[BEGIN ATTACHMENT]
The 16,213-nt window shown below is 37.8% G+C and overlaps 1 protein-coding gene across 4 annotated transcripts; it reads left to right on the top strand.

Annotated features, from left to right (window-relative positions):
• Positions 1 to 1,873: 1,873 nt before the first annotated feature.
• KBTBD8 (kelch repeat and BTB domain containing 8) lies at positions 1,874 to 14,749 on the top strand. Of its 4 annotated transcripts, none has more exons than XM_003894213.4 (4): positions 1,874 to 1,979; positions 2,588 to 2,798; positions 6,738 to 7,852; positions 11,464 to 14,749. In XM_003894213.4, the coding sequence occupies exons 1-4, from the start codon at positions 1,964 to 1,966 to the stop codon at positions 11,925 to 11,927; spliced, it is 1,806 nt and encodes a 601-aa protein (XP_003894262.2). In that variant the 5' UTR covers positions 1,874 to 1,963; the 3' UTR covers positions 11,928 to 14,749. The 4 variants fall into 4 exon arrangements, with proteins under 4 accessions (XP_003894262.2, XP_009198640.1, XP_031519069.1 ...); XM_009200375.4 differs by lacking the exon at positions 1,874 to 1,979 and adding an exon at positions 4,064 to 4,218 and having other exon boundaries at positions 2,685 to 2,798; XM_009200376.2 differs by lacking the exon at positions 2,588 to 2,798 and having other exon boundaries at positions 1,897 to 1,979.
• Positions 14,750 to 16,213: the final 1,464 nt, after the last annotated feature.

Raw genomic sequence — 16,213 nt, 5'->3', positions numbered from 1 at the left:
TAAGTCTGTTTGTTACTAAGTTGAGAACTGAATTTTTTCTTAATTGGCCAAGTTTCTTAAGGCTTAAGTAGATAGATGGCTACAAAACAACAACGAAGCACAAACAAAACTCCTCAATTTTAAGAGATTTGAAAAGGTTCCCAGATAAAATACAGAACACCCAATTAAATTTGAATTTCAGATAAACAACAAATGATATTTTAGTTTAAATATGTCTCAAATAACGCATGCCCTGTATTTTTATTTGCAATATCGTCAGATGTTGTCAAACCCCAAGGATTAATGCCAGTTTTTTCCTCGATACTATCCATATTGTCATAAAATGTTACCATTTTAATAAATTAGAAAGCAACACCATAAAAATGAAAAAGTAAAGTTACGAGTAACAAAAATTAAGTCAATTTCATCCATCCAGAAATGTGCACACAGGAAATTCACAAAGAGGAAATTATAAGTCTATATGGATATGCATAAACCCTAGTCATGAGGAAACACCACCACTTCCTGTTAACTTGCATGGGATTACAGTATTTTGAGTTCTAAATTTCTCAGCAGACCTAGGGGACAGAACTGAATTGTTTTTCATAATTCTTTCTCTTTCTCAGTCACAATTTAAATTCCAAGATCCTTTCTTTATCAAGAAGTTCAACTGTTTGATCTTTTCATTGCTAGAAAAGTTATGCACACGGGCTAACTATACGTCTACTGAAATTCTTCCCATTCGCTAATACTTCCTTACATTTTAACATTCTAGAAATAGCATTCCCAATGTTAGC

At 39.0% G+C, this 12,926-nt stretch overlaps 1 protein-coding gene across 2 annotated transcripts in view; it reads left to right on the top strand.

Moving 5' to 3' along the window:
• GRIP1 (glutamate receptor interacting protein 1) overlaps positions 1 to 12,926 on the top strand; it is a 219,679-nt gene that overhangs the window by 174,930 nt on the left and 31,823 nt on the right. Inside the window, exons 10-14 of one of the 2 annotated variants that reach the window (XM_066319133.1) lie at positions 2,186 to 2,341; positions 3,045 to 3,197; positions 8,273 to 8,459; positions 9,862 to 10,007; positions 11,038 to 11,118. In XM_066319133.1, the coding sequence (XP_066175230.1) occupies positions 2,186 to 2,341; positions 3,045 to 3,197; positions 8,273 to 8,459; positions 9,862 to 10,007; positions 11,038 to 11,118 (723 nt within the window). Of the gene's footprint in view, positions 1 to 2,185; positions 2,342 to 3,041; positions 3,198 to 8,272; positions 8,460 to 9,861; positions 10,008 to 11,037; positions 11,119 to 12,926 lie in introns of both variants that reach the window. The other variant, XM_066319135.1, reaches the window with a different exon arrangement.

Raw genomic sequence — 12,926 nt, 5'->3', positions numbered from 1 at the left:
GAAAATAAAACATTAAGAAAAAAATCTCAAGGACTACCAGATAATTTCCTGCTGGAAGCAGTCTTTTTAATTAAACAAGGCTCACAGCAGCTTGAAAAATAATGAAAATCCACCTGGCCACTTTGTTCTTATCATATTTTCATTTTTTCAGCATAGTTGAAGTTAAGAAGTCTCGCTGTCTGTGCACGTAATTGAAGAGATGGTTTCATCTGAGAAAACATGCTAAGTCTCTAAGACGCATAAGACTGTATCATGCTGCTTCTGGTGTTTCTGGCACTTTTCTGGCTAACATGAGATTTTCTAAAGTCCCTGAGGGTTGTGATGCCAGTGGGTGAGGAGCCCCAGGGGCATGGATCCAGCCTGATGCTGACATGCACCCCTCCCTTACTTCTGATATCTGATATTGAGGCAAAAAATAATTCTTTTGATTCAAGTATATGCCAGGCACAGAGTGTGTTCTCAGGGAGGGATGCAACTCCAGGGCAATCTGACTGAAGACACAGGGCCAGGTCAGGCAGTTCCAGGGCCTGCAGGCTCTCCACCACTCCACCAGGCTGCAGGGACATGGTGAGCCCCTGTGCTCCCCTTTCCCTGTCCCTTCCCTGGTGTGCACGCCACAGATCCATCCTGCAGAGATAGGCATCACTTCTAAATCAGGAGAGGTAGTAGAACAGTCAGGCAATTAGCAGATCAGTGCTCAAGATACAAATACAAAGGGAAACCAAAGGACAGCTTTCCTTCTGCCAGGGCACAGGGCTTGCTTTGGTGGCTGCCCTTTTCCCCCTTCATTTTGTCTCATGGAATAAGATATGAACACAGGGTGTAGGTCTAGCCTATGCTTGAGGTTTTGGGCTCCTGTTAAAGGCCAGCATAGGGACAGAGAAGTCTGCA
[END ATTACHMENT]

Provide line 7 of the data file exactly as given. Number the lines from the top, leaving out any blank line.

TAAGTCTGTTTGTTACTAAGTTGAGAACTGAATTTTTTCTTAATTGGCCAAGTTTCTTAAGGCTTAAGTAGATAGATGGCTACAAAACAACAACGAAGCACAAACAAAACTCCTCAATTTTAAGAGATTTGAAAAGGTTCCCAGATAAAATACAGAACACCCAATTAAATTTGAATTTCAGATAAACAACAAATGATATTTTAGTTTAAATATGTCTCAAATAACGCATGCCCTGTATTTTTATTTGCAATATCGTCAGATGTTGTCAAACCCCAAGGATTAATGCCAGTTTTTTCCTCGATACTATCCATATTGTCATAAAATGTTACCATTTTAATAAATTAGAAAGCAACACCATAAAAATGAAAAAGTAAAGTTACGAGTAACAAAAATTAAGTCAATTTCATCCATCCAGAAATGTGCACACAGGAAATTCACAAAGAGGAAATTATAAGTCTATATGGATATGCATAAACCCTAGTCATGAGGAAACACCACCACTTCCTGTTAACTTGCATGGGATTACAGTATTTTGAGTTCTAAATTTCTCAGCAGACCTAGGGGACAGAACTGAATTGTTTTTCATAATTCTTTCTCTTTCTCAGTCACAATTTAAATTCCAAGATCCTTTCTTTATCAAGAAGTTCAACTGTTTGATCTTTTCATTGCTAGAAAAGTTATGCACACGGGCTAACTATACGTCTACTGAAATTCTTCCCATTCGCTAATACTTCCTTACATTTTAACATTCTAGAAATAGCATTCCCAATGTTAGC